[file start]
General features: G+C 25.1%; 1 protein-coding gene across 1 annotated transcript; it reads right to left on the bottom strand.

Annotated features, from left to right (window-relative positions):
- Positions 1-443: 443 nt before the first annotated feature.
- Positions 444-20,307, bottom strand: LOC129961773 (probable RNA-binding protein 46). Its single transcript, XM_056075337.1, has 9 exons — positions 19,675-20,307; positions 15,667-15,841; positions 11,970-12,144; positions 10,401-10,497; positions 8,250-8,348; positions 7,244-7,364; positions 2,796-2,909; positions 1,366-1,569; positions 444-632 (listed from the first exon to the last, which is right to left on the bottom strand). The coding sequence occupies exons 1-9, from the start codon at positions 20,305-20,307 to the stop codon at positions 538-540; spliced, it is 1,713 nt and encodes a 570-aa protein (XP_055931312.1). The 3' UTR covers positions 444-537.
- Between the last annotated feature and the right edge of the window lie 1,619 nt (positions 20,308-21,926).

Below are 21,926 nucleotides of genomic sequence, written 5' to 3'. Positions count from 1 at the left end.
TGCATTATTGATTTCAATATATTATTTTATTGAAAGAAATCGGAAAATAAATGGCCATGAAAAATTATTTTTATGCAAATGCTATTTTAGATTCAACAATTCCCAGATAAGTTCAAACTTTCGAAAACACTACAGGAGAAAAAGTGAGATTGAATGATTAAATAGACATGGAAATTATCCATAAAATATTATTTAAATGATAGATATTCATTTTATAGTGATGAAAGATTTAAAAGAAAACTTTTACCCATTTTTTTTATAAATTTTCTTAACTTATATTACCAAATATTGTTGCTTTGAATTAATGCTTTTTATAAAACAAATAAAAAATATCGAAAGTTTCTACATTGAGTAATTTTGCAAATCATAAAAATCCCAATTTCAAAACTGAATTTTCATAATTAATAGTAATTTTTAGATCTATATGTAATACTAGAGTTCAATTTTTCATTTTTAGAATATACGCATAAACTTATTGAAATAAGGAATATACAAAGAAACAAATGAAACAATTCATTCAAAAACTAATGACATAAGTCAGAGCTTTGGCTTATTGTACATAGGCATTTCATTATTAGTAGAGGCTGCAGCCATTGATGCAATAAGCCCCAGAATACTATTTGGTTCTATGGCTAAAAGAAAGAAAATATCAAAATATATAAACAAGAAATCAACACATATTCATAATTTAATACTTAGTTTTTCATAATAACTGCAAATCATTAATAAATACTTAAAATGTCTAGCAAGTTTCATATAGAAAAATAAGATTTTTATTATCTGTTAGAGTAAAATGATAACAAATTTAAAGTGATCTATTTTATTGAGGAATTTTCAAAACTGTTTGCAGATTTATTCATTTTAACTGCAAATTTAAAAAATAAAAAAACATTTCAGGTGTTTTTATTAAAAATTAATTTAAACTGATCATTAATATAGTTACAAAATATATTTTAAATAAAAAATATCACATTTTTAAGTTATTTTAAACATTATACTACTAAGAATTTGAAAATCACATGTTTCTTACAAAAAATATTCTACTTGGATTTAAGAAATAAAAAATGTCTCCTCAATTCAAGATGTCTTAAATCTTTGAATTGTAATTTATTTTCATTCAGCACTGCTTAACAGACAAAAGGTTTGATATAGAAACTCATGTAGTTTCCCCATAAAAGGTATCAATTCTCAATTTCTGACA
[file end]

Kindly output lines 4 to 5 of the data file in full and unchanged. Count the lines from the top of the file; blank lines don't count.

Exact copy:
- Positions 444-20,307, bottom strand: LOC129961773 (probable RNA-binding protein 46). Its single transcript, XM_056075337.1, has 9 exons — positions 19,675-20,307; positions 15,667-15,841; positions 11,970-12,144; positions 10,401-10,497; positions 8,250-8,348; positions 7,244-7,364; positions 2,796-2,909; positions 1,366-1,569; positions 444-632 (listed from the first exon to the last, which is right to left on the bottom strand). The coding sequence occupies exons 1-9, from the start codon at positions 20,305-20,307 to the stop codon at positions 538-540; spliced, it is 1,713 nt and encodes a 570-aa protein (XP_055931312.1). The 3' UTR covers positions 444-537.
- Between the last annotated feature and the right edge of the window lie 1,619 nt (positions 20,308-21,926).